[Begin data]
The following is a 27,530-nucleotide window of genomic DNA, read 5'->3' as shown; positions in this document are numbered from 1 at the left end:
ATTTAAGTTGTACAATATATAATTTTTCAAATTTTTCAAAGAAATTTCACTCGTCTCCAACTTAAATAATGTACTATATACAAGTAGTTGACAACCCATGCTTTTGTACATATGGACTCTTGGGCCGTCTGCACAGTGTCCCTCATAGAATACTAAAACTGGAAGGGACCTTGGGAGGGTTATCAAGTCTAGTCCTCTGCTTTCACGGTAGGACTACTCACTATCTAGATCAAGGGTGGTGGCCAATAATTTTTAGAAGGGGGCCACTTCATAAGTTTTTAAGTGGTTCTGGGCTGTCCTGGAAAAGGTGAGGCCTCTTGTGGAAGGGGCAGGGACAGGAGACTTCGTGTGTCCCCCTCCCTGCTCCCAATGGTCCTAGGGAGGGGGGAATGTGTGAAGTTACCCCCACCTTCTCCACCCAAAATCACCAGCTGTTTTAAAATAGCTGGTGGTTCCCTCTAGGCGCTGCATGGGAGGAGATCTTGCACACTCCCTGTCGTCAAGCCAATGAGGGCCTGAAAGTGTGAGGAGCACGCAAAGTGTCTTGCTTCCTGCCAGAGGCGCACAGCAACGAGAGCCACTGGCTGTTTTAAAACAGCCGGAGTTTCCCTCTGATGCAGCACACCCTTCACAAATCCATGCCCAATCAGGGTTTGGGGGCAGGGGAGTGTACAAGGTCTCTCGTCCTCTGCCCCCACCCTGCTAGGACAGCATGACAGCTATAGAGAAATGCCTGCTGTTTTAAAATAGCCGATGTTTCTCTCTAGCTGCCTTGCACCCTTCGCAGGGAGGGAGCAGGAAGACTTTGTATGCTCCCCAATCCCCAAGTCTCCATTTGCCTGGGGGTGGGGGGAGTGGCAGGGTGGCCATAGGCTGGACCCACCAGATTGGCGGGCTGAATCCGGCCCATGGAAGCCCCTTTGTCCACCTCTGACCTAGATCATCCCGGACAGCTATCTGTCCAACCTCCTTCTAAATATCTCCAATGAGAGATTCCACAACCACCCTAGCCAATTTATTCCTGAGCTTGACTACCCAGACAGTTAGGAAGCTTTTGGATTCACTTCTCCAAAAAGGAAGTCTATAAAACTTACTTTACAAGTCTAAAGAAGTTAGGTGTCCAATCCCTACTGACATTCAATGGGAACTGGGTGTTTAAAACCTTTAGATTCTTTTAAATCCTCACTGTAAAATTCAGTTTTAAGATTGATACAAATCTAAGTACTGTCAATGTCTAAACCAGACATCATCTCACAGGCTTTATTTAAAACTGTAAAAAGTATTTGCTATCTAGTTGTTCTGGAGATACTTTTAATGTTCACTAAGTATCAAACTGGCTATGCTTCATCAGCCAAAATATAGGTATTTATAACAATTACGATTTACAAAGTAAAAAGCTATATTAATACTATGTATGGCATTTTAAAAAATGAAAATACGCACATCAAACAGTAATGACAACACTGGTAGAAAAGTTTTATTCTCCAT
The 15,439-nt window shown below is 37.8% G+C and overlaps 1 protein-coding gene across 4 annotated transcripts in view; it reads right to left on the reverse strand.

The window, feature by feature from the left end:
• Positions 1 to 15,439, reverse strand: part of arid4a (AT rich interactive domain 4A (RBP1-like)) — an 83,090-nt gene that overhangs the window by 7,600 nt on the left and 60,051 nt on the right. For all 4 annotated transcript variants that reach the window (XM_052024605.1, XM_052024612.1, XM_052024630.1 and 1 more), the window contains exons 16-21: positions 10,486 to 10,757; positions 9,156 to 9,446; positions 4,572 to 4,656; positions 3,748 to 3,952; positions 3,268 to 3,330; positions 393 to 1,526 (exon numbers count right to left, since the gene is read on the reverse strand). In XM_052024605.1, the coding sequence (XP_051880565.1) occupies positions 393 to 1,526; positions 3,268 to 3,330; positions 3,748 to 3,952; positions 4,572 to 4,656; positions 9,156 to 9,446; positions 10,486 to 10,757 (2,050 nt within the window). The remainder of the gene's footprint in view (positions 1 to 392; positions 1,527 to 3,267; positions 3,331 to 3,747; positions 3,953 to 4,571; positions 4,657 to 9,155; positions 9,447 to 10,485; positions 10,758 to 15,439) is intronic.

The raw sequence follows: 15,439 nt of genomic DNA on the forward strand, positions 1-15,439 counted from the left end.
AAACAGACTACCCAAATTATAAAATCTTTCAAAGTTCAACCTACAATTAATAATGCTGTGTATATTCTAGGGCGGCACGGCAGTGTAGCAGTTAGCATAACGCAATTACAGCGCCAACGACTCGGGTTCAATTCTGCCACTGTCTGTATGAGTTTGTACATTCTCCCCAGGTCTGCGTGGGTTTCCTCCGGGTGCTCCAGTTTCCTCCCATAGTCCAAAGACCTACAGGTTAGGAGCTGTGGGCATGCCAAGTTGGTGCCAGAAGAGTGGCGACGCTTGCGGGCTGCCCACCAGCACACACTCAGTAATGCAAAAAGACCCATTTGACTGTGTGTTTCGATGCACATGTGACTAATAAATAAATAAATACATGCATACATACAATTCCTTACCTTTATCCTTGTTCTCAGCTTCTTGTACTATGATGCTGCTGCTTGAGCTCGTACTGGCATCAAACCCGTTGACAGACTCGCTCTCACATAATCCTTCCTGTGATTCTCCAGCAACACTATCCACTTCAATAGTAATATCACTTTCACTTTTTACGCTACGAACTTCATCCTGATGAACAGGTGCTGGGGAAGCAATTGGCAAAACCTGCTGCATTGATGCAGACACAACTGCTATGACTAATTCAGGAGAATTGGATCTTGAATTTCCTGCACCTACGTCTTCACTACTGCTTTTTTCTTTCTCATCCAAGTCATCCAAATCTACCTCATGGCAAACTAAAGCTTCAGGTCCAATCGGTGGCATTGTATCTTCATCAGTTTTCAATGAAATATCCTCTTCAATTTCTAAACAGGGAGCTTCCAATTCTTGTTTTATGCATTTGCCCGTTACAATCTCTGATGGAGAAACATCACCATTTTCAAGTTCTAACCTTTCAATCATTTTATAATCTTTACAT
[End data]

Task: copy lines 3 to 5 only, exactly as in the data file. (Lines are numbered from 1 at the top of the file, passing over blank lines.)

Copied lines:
The 15,439-nt window shown below is 37.8% G+C and overlaps 1 protein-coding gene across 4 annotated transcripts in view; it reads right to left on the reverse strand.

The window, feature by feature from the left end:
• Positions 1 to 15,439, reverse strand: part of arid4a (AT rich interactive domain 4A (RBP1-like)) — an 83,090-nt gene that overhangs the window by 7,600 nt on the left and 60,051 nt on the right. For all 4 annotated transcript variants that reach the window (XM_052024605.1, XM_052024612.1, XM_052024630.1 and 1 more), the window contains exons 16-21: positions 10,486 to 10,757; positions 9,156 to 9,446; positions 4,572 to 4,656; positions 3,748 to 3,952; positions 3,268 to 3,330; positions 393 to 1,526 (exon numbers count right to left, since the gene is read on the reverse strand). In XM_052024605.1, the coding sequence (XP_051880565.1) occupies positions 393 to 1,526; positions 3,268 to 3,330; positions 3,748 to 3,952; positions 4,572 to 4,656; positions 9,156 to 9,446; positions 10,486 to 10,757 (2,050 nt within the window). The remainder of the gene's footprint in view (positions 1 to 392; positions 1,527 to 3,267; positions 3,331 to 3,747; positions 3,953 to 4,571; positions 4,657 to 9,155; positions 9,447 to 10,485; positions 10,758 to 15,439) is intronic.